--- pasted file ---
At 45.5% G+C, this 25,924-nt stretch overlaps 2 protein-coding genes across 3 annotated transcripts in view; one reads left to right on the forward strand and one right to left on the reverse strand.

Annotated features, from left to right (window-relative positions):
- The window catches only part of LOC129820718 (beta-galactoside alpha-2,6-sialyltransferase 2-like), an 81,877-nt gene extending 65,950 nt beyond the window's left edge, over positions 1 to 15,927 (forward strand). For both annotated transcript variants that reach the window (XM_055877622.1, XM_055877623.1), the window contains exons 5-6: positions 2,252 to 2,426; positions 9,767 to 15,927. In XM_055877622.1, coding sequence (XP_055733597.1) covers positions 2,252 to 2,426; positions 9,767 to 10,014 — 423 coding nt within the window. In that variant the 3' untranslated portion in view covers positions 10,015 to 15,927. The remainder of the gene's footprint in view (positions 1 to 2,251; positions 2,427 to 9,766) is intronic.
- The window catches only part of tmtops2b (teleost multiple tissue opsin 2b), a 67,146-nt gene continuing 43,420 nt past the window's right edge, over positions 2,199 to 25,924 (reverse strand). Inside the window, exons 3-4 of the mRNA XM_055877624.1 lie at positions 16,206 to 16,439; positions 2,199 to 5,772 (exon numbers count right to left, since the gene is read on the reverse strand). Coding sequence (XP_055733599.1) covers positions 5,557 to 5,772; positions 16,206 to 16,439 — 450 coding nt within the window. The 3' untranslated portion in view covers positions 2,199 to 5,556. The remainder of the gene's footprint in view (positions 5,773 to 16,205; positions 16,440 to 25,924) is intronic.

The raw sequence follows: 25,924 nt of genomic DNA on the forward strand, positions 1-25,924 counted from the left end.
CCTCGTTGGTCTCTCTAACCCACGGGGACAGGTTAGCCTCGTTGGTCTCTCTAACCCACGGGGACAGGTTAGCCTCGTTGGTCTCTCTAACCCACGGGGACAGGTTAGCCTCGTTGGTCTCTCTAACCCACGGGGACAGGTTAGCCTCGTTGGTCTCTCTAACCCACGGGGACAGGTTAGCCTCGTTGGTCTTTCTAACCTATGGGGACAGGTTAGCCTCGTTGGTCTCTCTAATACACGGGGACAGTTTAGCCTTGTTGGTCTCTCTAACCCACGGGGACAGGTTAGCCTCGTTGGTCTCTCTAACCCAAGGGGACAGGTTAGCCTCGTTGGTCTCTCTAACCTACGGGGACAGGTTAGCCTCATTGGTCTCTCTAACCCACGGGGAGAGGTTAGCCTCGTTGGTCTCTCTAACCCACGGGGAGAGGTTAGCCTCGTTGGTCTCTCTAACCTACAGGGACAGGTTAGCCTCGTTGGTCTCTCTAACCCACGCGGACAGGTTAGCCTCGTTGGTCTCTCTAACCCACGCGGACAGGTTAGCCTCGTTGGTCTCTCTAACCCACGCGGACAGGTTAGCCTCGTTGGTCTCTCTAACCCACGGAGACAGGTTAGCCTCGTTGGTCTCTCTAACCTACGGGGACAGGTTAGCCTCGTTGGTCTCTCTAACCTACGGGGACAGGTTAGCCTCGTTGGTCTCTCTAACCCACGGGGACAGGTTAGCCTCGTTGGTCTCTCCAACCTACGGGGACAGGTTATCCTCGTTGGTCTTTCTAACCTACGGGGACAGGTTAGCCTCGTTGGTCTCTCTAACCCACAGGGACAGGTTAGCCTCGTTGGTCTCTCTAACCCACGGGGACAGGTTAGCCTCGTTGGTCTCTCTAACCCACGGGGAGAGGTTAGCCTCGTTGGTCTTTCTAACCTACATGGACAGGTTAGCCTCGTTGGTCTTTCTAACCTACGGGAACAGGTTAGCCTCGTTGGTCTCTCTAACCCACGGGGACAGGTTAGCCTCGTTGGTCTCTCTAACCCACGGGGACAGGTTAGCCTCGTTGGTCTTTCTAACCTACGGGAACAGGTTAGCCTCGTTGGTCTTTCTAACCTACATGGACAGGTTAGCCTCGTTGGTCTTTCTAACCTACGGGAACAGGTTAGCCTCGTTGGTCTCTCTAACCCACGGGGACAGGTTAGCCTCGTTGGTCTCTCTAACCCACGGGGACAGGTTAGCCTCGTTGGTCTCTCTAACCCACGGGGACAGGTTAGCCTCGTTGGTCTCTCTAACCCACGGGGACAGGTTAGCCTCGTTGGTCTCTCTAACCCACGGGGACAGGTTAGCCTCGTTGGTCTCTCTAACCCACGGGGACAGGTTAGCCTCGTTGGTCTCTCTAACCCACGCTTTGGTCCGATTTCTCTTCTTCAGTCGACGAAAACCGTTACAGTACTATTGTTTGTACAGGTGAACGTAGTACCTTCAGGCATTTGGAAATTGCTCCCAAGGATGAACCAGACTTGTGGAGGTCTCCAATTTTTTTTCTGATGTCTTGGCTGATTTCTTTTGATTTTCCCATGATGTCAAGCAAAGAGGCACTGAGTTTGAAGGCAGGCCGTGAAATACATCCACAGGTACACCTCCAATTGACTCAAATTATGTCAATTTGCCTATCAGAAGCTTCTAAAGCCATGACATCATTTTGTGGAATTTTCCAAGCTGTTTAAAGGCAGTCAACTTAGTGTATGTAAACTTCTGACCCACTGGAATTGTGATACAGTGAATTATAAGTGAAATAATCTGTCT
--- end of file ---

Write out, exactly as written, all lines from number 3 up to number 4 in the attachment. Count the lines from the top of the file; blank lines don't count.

- The window catches only part of LOC129820718 (beta-galactoside alpha-2,6-sialyltransferase 2-like), an 81,877-nt gene extending 65,950 nt beyond the window's left edge, over positions 1 to 15,927 (forward strand). For both annotated transcript variants that reach the window (XM_055877622.1, XM_055877623.1), the window contains exons 5-6: positions 2,252 to 2,426; positions 9,767 to 15,927. In XM_055877622.1, coding sequence (XP_055733597.1) covers positions 2,252 to 2,426; positions 9,767 to 10,014 — 423 coding nt within the window. In that variant the 3' untranslated portion in view covers positions 10,015 to 15,927. The remainder of the gene's footprint in view (positions 1 to 2,251; positions 2,427 to 9,766) is intronic.
- The window catches only part of tmtops2b (teleost multiple tissue opsin 2b), a 67,146-nt gene continuing 43,420 nt past the window's right edge, over positions 2,199 to 25,924 (reverse strand). Inside the window, exons 3-4 of the mRNA XM_055877624.1 lie at positions 16,206 to 16,439; positions 2,199 to 5,772 (exon numbers count right to left, since the gene is read on the reverse strand). Coding sequence (XP_055733599.1) covers positions 5,557 to 5,772; positions 16,206 to 16,439 — 450 coding nt within the window. The 3' untranslated portion in view covers positions 2,199 to 5,556. The remainder of the gene's footprint in view (positions 5,773 to 16,205; positions 16,440 to 25,924) is intronic.